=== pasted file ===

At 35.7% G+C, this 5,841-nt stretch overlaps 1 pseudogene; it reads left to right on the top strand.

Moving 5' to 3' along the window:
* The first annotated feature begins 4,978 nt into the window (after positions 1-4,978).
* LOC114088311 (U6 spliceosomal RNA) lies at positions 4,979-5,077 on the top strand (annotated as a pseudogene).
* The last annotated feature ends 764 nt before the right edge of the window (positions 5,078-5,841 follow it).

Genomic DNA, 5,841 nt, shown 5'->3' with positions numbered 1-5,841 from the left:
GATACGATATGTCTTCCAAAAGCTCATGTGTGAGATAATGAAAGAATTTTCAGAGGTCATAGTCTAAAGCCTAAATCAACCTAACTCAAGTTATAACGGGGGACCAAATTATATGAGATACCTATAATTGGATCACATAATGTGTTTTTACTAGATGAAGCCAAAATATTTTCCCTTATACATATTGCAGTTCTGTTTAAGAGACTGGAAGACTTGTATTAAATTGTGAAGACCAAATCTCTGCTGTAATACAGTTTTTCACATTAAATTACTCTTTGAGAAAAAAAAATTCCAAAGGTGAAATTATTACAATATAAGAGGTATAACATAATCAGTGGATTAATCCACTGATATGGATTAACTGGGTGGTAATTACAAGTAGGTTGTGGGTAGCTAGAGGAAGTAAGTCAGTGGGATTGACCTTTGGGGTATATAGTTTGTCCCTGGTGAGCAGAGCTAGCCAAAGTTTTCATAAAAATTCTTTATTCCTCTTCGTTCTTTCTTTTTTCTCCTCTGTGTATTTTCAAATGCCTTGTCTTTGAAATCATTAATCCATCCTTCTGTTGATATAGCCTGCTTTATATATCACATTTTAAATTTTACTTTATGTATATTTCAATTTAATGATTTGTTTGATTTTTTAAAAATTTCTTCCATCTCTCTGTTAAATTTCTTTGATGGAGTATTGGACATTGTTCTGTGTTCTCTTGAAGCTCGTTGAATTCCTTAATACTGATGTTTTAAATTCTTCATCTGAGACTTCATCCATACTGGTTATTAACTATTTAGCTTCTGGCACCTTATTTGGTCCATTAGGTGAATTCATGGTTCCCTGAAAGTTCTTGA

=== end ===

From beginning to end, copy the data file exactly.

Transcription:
At 35.7% G+C, this 5,841-nt stretch overlaps 1 pseudogene; it reads left to right on the top strand.

Moving 5' to 3' along the window:
* The first annotated feature begins 4,978 nt into the window (after positions 1-4,978).
* LOC114088311 (U6 spliceosomal RNA) lies at positions 4,979-5,077 on the top strand (annotated as a pseudogene).
* The last annotated feature ends 764 nt before the right edge of the window (positions 5,078-5,841 follow it).

Genomic DNA, 5,841 nt, shown 5'->3' with positions numbered 1-5,841 from the left:
GATACGATATGTCTTCCAAAAGCTCATGTGTGAGATAATGAAAGAATTTTCAGAGGTCATAGTCTAAAGCCTAAATCAACCTAACTCAAGTTATAACGGGGGACCAAATTATATGAGATACCTATAATTGGATCACATAATGTGTTTTTACTAGATGAAGCCAAAATATTTTCCCTTATACATATTGCAGTTCTGTTTAAGAGACTGGAAGACTTGTATTAAATTGTGAAGACCAAATCTCTGCTGTAATACAGTTTTTCACATTAAATTACTCTTTGAGAAAAAAAAATTCCAAAGGTGAAATTATTACAATATAAGAGGTATAACATAATCAGTGGATTAATCCACTGATATGGATTAACTGGGTGGTAATTACAAGTAGGTTGTGGGTAGCTAGAGGAAGTAAGTCAGTGGGATTGACCTTTGGGGTATATAGTTTGTCCCTGGTGAGCAGAGCTAGCCAAAGTTTTCATAAAAATTCTTTATTCCTCTTCGTTCTTTCTTTTTTCTCCTCTGTGTATTTTCAAATGCCTTGTCTTTGAAATCATTAATCCATCCTTCTGTTGATATAGCCTGCTTTATATATCACATTTTAAATTTTACTTTATGTATATTTCAATTTAATGATTTGTTTGATTTTTTAAAAATTTCTTCCATCTCTCTGTTAAATTTCTTTGATGGAGTATTGGACATTGTTCTGTGTTCTCTTGAAGCTCGTTGAATTCCTTAATACTGATGTTTTAAATTCTTCATCTGAGACTTCATCCATACTGGTTATTAACTATTTAGCTTCTGGCACCTTATTTGGTCCATTAGGTGAATTCATGGTTCCCTGAAAGTTCTTGA